Some of the original scenes intended for the Cream Lemon episode did apparently survive into the final feature. Namely this included the fan-service scenes, occasional nudity and the whole angle of B-ko wanting to score with C-ko. However this character relationship didn’t migrate over to the feature in the way that was intended in the hentai series. A-ko and C-ko appeared to simply be friends in the film, and later plot elements make it clear that A-ko is into guys. C-ko’s orientation was left ambiguous, but for the most part she seemed to be oblivious of all of the various romantic approaches she was getting, and just seemed to be pleased for the attention.
Beyond its cheeky beginnings, Project A-ko was sculpted into one of the most addictive, hilarious, and highly explosive animated comedies I have ever had the pleasure of seeing.
Setting off from its space-bound intro, we join all of the girls in Graviton City on their first day of school, where both A-ko and C-ko are the new kids. After an explosive set of opening scenes, where A-ko demolishes several people’s living rooms on the way to school, the girls enter class where we were introduced to B-ko. No time was wasted in showing B-ko’s interest in C-ko, and her rivalry with A-ko soon resulted in high-impact fighting through the walls of the school, nearly demolishing the place in the process.
Meanwhile elsewhere, a mysterious group of alien ‘space-women’ had arrived in Graviton City in search of their lost princess. Disguised as shady ‘detective’ types they set out into the city in search of the girl.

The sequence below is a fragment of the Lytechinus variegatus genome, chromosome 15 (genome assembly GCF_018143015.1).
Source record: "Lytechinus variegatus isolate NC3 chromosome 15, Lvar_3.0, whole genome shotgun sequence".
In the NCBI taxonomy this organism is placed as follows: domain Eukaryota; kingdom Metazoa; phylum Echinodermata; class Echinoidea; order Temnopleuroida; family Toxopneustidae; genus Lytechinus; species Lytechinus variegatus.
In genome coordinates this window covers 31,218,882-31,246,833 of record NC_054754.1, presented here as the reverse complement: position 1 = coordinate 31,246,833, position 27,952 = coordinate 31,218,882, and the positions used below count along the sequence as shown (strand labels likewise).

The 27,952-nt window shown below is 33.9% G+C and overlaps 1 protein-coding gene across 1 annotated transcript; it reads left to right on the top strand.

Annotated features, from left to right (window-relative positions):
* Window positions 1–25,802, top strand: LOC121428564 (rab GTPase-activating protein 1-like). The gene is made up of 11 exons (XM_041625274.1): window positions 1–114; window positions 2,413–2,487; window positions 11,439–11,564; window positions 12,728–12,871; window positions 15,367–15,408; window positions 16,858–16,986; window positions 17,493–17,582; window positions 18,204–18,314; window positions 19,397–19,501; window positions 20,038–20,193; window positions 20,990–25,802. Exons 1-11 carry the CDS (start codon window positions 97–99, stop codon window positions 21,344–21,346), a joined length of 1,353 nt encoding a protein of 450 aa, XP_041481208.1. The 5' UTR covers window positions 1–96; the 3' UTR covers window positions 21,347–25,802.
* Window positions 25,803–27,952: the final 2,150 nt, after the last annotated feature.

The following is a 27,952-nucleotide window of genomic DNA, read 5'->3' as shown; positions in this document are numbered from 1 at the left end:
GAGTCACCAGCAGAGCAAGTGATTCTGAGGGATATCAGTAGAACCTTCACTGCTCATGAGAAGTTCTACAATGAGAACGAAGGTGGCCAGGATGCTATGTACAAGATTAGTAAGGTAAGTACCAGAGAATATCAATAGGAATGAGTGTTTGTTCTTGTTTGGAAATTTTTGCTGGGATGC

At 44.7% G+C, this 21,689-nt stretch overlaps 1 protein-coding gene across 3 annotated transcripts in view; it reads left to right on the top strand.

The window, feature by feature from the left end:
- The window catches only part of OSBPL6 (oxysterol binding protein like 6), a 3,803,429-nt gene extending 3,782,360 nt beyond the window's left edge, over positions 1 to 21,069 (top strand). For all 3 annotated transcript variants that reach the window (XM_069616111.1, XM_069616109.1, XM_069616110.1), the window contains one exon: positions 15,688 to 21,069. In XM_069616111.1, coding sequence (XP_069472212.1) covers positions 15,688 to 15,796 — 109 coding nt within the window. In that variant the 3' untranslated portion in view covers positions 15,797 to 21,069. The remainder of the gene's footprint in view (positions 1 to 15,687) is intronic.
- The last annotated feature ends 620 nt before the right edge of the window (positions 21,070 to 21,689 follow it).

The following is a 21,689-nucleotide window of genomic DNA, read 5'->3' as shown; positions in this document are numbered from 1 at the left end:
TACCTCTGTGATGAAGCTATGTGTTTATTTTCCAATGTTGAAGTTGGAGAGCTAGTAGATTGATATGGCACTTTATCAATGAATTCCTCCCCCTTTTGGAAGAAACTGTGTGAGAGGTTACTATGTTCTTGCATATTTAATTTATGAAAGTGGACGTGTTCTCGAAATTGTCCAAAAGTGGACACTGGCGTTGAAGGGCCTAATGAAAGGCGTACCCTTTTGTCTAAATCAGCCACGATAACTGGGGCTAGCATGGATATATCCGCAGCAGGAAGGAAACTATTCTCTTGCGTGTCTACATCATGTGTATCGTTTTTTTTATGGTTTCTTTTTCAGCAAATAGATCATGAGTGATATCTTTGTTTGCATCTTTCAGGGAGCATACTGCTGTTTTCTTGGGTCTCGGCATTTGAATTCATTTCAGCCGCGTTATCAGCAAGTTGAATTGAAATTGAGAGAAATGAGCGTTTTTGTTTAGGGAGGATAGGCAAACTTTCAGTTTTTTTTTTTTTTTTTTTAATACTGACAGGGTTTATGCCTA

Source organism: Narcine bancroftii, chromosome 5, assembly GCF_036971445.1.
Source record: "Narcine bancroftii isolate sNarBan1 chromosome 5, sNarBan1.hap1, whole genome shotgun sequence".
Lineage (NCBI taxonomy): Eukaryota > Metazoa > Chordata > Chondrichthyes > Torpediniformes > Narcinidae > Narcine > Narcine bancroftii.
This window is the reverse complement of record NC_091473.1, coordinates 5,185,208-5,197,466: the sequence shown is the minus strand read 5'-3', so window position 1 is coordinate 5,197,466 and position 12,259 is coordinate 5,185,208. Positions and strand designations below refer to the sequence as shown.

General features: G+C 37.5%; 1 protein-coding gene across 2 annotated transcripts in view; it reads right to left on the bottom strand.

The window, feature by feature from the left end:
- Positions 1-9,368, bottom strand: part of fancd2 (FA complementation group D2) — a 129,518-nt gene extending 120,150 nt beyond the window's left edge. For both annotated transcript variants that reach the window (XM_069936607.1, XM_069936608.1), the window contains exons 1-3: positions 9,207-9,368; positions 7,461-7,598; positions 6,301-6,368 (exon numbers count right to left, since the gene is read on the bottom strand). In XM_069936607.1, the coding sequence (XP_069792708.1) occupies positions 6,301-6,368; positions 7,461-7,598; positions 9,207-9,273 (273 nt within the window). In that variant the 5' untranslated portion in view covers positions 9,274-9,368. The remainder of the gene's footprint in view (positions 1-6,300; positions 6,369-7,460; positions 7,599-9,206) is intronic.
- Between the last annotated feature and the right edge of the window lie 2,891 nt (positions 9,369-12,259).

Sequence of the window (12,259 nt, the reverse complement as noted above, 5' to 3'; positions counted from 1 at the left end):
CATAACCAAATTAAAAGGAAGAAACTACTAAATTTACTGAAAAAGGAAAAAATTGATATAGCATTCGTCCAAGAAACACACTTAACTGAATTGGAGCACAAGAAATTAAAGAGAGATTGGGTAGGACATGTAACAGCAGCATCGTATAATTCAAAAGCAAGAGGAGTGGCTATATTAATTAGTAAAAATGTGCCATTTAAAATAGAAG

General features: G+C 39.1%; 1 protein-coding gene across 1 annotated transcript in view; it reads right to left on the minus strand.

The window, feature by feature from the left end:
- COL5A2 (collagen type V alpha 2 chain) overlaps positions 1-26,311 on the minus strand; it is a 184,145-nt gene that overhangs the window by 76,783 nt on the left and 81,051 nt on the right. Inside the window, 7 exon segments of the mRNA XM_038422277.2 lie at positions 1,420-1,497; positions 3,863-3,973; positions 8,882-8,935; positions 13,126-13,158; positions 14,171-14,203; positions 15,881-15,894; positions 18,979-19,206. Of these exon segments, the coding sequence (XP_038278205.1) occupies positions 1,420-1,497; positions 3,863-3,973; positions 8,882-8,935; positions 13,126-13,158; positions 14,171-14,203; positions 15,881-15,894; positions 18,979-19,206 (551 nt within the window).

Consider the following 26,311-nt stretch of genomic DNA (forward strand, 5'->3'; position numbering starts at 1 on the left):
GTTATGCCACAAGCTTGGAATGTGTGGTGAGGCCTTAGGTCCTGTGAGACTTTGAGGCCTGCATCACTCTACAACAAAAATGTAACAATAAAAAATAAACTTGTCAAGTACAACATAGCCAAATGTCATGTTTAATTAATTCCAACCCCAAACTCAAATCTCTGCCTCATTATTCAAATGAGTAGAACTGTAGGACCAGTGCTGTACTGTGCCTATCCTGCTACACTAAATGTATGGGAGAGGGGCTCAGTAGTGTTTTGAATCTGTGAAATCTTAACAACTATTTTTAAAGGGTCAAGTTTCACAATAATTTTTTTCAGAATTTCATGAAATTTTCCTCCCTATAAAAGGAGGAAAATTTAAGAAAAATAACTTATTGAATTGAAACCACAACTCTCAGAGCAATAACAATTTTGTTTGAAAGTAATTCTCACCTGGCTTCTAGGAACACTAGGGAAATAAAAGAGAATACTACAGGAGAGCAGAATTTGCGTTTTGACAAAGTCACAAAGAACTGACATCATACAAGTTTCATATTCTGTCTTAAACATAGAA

A-ko and B-ko’s fighting continued daily, with increasing ferocity and an every growing stockpile of high-tech weaponry. That was until the alien’s discovered princess, who turned out to be none other than C-ko. Following her kidnap, the girls put their differences aside to venture out and rescue their bizarre friend / love-interest.
The remainder of Project A-ko played out as a hilarious series of action scenes culminating with C-ko’s rescue and a return to the status-quo…or at least what passed for that in Graviton City.
I know a lot what I have written seems like spoilers of the plot, and they are, but I believe that this in no way ruins this film for a possible viewer. The enjoyment in Project A-ko is in the viewing and the truly delightful way in which it was put together makes this easy to do.
The animation was absolutely top-notch and has aged very well considering that this had been made nearly 30 years ago. The music was typically 80’s, but I feel that this worked in its favour as well.
But the crown jewel of Project A-ko was this its incredible sense of humour. The film was essentially a massive parody of the various Anime of the time. It seemed to make fun of the original Macross, all manner of high school anime and a very obvious set of references to Fist of the North Star. All of which was handled with expert timing and a wonderful sense of ‘fun’.
I highly recommend Project A-ko to anyone with even the slightest hint of a funny bone within them. It is a hilarious joy-ride from start to end, and even has the decency to have a couple of sequels to enjoy. I recommend them as well, however the first one has a special place in my heart.
It has even inspired me in my own manga work, and if you are a reader of ‘Bata Neart’ you might notice a certain similarity between C-ko and ‘Aoife’. That was no accident; C-ko was the inspiration for her creation.
I’m afraid that’s all I can offer for now from the folk of Graviton City. Next time I will bring us back to the 90’s and delve into the oddball comedy territory of ‘harem’ anime with Tenchi Muyo.
Until then, try not to be late for school!